It only takes one commercial egg laying facility to be faced with the need for mass disposal to initiate a hunt for answers, but Dr. Paul Patterson, Professor of Poultry Science and Extension Specialist at Penn State University, and his team are working hard behind the scenes to provide a solution fit for the industry before it is needed by the masses.
The project is called "Ensiling Poultry Carcasses For Biosecure Preservation and Virus Destruction" and it is based on trying to meet guidelines in the United State Department of Agriculture's Foreign Animal Disease Preparedness & Response Plan, which indicates that should euthanasia exceed disposal that storage should:
Based upon Patterson's previous research he knew that hatchery waste and hen mortalities could be safely stored and recycled with fermentation. So, he designed a new study to look at using "Ag Bags," or long, thick plastic bags often used to store dairy silage, as a storage and treatment procedure for mortalities from catastrophic events like, HPAI and Newcastle-Brochitis virus. He was able to incorporate 20,000 lbs. or 10 tons of carcasses and carbohydrate sources into a six-foot diameter bag that was 20 feet long. He used two different carbohydrate treatments to “pickle” the carcasses: 1) 14% hen feed and 2) a mix of 9% hen feed and 5% sugar and inoculated the bags with a silage culture of bacteria P. acidilactici & L. plantarum. Eighteen carcasses inoculated with live Newcastle vaccine virus, which is a similar type virus to HPAI, were added to the bag to evaluate the treatments for their potential to destroy HPAI.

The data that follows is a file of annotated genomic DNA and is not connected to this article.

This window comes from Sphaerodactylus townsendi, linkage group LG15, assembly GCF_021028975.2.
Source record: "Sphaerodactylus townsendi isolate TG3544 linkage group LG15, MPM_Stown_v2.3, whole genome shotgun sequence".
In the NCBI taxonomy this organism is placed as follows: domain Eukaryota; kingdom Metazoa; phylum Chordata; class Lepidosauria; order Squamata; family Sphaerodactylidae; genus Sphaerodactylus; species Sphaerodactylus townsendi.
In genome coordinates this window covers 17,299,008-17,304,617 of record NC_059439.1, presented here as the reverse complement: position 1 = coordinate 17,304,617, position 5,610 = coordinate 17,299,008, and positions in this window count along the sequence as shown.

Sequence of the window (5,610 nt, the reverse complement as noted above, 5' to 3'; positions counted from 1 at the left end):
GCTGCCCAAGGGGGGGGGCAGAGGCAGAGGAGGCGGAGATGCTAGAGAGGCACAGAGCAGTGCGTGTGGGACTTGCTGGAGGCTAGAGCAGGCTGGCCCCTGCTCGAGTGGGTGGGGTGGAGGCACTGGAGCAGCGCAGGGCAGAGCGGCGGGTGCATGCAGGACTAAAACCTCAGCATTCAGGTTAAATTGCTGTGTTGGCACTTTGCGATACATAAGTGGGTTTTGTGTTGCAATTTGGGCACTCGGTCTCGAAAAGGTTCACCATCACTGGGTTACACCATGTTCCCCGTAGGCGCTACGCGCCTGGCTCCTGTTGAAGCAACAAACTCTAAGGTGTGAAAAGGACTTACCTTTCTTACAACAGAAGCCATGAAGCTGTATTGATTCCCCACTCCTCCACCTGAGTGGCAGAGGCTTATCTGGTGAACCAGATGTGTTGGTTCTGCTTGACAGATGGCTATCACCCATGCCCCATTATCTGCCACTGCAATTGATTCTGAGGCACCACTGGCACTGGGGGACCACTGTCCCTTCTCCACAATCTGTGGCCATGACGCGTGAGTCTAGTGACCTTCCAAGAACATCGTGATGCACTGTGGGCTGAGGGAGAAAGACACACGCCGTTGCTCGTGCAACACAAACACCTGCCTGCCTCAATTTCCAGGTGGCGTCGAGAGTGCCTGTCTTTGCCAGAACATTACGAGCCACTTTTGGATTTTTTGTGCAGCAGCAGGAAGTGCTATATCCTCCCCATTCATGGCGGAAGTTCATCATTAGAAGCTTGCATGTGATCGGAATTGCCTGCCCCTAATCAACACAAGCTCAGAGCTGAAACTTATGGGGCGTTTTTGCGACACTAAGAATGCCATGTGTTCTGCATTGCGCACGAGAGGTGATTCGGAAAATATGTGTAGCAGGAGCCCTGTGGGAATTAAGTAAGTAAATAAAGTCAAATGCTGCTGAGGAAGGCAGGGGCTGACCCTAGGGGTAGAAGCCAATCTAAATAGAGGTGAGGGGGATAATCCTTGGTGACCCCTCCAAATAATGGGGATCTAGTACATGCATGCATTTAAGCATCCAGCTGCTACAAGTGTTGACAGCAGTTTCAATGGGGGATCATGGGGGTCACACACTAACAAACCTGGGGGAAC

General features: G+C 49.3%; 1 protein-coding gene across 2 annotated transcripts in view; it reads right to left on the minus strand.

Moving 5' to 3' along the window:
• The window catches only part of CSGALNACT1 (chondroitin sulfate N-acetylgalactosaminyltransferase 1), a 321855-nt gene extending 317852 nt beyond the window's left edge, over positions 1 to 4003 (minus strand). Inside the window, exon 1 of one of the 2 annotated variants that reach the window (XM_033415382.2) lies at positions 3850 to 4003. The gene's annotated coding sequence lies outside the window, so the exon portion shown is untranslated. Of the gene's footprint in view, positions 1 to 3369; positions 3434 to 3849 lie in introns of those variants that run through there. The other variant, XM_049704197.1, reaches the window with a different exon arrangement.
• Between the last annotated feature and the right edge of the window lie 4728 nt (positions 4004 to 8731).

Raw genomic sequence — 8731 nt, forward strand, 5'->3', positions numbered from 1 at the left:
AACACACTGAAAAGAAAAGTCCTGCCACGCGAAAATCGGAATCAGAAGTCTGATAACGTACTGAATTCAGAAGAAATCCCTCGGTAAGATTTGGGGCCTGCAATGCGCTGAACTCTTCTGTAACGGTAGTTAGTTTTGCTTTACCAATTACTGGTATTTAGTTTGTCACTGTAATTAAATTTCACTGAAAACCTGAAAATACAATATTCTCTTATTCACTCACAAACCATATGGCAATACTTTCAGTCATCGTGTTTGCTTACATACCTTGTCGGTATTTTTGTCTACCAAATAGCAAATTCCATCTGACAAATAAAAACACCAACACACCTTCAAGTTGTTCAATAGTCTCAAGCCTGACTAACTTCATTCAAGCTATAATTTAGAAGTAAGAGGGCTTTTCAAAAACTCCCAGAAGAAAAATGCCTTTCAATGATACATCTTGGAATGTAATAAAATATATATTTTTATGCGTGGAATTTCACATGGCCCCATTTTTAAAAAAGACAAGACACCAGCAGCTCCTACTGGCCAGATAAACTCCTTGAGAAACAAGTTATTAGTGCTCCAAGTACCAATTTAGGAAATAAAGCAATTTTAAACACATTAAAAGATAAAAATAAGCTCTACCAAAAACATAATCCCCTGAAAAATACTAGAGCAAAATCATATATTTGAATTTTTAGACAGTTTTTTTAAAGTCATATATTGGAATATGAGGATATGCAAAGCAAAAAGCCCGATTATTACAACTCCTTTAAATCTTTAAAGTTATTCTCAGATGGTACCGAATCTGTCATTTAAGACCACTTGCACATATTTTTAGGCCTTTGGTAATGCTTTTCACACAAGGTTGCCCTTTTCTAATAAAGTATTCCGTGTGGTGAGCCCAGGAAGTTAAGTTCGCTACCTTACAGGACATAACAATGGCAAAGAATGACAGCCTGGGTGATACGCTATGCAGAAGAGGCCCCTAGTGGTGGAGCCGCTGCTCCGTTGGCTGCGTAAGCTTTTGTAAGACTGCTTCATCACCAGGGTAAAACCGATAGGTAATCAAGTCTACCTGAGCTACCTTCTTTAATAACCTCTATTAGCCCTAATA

The results have been positive. There has been a rapid and sustained drop in pH, which makes it hard for organisms to survive. The bacteria samples proved the effectiveness of the pH drop as Coliforms were eliminated by day seven in the feed and sugar trial and by day fourteen on the feed only trial. Additionally, virus isolation samples were all Newcastle negative showing this approach may be effective for killing not only bacteria, but also for viruses.
While the gas generation from the bags will require management with one-way valves or another strategy, the favorable mechanics and logistics of carcass handling that meet USDA's storage guidelines indicate this is a likely tool for our larger farms. Dr. Patterson indicated, “The process can be scaled up for larger facilities.” 100,000 hens could be ensiled and stored in a ten-foot diameter bag that is 124 feet long, or hens from a one million-bird complex would fit in a 14-foot diameter bag, 630 feet long.
Patterson's co-investigators on the project included Mike Hulet, Lisa Kitto and Amy Mayer in Penn State’s Department of Animal Science and Patricia Dunn, Huaguang Lu and Subhashine Kariyawasam of in the Department of Veterinary and Biomedical Sciences.